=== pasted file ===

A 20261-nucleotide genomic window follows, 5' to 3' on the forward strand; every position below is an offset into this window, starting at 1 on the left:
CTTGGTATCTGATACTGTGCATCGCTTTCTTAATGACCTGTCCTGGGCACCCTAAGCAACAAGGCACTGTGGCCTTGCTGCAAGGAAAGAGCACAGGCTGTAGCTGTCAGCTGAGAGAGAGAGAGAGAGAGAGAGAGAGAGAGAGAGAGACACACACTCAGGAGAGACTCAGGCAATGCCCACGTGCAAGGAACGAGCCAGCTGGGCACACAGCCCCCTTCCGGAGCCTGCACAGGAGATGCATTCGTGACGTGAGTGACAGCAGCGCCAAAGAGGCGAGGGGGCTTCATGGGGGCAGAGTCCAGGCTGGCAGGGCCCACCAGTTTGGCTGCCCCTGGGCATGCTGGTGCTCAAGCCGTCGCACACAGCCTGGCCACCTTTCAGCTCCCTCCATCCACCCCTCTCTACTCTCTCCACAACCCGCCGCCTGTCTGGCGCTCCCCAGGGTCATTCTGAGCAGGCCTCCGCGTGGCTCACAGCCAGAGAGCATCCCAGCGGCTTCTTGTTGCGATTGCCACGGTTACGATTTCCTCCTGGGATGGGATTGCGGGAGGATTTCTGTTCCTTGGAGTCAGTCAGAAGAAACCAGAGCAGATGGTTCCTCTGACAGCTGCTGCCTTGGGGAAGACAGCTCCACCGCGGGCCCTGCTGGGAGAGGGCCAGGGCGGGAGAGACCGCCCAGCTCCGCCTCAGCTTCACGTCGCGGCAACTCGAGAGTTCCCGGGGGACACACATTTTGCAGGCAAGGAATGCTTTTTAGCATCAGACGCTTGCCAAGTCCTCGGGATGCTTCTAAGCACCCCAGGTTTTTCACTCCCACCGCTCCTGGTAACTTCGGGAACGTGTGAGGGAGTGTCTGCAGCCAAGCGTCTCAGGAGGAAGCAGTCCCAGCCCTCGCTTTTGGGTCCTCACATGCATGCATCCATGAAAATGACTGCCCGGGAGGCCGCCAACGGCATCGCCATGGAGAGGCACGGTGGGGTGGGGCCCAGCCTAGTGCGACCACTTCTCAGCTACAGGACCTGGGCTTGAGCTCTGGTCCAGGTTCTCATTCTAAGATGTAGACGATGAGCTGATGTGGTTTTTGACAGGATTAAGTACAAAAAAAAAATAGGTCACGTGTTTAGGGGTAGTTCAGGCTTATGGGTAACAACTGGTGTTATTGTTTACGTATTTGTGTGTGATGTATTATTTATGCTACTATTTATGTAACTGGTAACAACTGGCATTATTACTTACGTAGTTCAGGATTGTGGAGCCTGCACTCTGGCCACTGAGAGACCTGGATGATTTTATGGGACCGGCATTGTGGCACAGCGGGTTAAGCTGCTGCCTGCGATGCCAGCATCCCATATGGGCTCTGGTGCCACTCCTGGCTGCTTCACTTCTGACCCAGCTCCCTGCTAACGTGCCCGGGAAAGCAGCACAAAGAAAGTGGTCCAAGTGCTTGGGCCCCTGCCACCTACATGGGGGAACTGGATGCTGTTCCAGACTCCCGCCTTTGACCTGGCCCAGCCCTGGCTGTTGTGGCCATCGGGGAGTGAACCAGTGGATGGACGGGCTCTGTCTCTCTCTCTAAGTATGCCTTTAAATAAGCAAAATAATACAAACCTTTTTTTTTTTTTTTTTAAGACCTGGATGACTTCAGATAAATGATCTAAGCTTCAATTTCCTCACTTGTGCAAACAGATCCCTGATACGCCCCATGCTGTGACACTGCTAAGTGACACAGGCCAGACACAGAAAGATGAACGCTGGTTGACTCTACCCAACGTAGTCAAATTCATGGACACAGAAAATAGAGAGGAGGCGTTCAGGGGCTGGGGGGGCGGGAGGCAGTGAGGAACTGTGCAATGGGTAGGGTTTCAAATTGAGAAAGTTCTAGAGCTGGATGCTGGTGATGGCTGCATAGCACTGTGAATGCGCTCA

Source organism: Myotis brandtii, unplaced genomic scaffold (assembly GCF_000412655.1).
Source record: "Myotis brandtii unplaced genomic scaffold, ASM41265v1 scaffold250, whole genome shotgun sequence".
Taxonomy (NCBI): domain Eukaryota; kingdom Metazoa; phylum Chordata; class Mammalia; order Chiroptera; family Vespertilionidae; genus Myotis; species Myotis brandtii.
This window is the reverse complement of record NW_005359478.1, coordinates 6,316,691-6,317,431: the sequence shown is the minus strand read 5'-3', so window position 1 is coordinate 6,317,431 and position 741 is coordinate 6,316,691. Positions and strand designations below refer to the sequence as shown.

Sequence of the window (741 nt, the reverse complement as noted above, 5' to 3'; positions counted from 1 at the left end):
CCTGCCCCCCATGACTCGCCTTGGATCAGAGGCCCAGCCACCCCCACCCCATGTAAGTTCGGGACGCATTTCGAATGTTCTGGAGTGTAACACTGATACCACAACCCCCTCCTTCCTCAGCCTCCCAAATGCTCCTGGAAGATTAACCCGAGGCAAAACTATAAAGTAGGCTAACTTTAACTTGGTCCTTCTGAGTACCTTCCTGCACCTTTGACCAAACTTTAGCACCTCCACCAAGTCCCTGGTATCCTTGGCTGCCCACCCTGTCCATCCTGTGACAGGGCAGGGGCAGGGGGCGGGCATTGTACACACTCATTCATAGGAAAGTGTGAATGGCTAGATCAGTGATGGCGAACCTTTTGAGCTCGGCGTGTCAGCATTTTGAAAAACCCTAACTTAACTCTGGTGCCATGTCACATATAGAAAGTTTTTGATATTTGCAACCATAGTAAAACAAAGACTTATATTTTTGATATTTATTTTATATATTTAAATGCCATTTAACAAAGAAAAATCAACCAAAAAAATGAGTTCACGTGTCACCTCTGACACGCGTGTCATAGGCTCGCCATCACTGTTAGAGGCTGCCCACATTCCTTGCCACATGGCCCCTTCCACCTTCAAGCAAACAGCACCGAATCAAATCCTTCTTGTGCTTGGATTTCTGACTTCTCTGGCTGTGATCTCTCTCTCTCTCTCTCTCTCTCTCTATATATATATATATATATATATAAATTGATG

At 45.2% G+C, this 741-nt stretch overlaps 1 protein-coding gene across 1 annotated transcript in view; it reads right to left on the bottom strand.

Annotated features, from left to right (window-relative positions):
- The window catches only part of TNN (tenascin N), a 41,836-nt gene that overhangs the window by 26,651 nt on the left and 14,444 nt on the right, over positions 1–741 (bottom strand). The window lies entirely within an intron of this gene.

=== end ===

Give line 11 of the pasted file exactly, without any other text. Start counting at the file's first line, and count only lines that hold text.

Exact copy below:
- The window catches only part of TNN (tenascin N), a 41,836-nt gene that overhangs the window by 26,651 nt on the left and 14,444 nt on the right, over positions 1–741 (bottom strand). The window lies entirely within an intron of this gene.